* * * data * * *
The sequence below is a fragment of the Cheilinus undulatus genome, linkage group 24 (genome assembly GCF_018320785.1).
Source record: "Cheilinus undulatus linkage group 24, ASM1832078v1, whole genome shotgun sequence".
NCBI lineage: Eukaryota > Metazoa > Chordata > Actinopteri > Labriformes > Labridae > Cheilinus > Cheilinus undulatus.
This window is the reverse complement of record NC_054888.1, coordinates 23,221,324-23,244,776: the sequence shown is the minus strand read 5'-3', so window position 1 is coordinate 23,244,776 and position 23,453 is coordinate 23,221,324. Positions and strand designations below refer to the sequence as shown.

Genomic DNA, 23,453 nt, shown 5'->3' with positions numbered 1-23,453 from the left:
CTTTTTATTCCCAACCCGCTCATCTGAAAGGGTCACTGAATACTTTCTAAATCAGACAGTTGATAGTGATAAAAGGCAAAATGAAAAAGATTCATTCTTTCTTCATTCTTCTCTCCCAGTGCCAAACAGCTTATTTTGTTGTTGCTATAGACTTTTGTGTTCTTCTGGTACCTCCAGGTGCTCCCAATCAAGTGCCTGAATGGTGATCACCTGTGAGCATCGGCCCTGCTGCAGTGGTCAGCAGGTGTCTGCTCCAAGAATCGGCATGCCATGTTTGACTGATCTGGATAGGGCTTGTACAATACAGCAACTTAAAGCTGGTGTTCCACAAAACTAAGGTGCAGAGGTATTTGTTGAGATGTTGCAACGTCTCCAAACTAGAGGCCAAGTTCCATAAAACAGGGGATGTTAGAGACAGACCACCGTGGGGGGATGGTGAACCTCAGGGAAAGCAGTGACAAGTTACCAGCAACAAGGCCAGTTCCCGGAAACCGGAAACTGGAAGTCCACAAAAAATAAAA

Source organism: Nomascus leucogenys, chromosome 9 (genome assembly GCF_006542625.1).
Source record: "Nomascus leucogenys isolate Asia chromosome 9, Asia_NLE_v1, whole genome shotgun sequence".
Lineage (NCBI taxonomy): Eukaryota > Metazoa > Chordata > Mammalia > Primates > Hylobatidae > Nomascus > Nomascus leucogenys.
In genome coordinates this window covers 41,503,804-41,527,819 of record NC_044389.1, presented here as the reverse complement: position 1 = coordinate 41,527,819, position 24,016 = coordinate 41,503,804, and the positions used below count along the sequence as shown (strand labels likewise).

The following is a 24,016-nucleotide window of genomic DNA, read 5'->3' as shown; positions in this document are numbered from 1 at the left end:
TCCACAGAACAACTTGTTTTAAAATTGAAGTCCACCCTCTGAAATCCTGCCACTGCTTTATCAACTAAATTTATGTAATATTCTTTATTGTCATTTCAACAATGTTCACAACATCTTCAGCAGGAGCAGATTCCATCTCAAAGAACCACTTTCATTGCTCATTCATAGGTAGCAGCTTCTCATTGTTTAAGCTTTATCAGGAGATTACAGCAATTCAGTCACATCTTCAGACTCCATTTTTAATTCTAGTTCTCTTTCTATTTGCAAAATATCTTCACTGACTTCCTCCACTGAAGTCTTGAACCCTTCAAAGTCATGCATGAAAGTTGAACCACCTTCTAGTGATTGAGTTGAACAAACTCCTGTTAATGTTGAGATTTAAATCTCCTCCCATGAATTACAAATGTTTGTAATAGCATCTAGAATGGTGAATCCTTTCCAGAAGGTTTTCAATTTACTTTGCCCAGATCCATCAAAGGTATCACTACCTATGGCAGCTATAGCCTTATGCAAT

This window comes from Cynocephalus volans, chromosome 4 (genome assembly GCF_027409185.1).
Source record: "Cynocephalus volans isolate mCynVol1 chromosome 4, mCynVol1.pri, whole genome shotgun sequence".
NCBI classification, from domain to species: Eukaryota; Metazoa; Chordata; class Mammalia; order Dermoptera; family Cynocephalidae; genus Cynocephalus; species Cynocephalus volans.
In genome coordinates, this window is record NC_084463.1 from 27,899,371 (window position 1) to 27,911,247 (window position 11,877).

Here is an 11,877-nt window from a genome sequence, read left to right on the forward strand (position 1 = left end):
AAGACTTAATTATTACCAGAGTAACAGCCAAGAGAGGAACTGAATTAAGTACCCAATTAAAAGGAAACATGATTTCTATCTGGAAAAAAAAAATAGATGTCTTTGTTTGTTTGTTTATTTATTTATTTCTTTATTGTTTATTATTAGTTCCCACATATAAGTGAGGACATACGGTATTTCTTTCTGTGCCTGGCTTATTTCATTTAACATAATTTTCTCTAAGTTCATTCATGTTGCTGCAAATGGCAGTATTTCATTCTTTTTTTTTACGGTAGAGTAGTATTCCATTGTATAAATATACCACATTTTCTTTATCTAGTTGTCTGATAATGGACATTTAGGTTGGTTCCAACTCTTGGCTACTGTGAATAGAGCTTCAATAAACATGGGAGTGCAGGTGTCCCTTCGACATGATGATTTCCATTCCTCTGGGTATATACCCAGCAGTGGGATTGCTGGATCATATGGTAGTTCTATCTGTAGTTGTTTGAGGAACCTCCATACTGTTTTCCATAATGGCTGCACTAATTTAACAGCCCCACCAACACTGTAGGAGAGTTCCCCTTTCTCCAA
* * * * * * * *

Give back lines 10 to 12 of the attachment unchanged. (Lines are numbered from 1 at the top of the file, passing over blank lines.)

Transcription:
In genome coordinates this window covers 41,503,804-41,527,819 of record NC_044389.1, presented here as the reverse complement: position 1 = coordinate 41,527,819, position 24,016 = coordinate 41,503,804, and the positions used below count along the sequence as shown (strand labels likewise).

The following is a 24,016-nucleotide window of genomic DNA, read 5'->3' as shown; positions in this document are numbered from 1 at the left end:
TCCACAGAACAACTTGTTTTAAAATTGAAGTCCACCCTCTGAAATCCTGCCACTGCTTTATCAACTAAATTTATGTAATATTCTTTATTGTCATTTCAACAATGTTCACAACATCTTCAGCAGGAGCAGATTCCATCTCAAAGAACCACTTTCATTGCTCATTCATAGGTAGCAGCTTCTCATTGTTTAAGCTTTATCAGGAGATTACAGCAATTCAGTCACATCTTCAGACTCCATTTTTAATTCTAGTTCTCTTTCTATTTGCAAAATATCTTCACTGACTTCCTCCACTGAAGTCTTGAACCCTTCAAAGTCATGCATGAAAGTTGAACCACCTTCTAGTGATTGAGTTGAACAAACTCCTGTTAATGTTGAGATTTAAATCTCCTCCCATGAATTACAAATGTTTGTAATAGCATCTAGAATGGTGAATCCTTTCCAGAAGGTTTTCAATTTACTTTGCCCAGATCCATCAAAGGTATCACTACCTATGGCAGCTATAGCCTTATGCAAT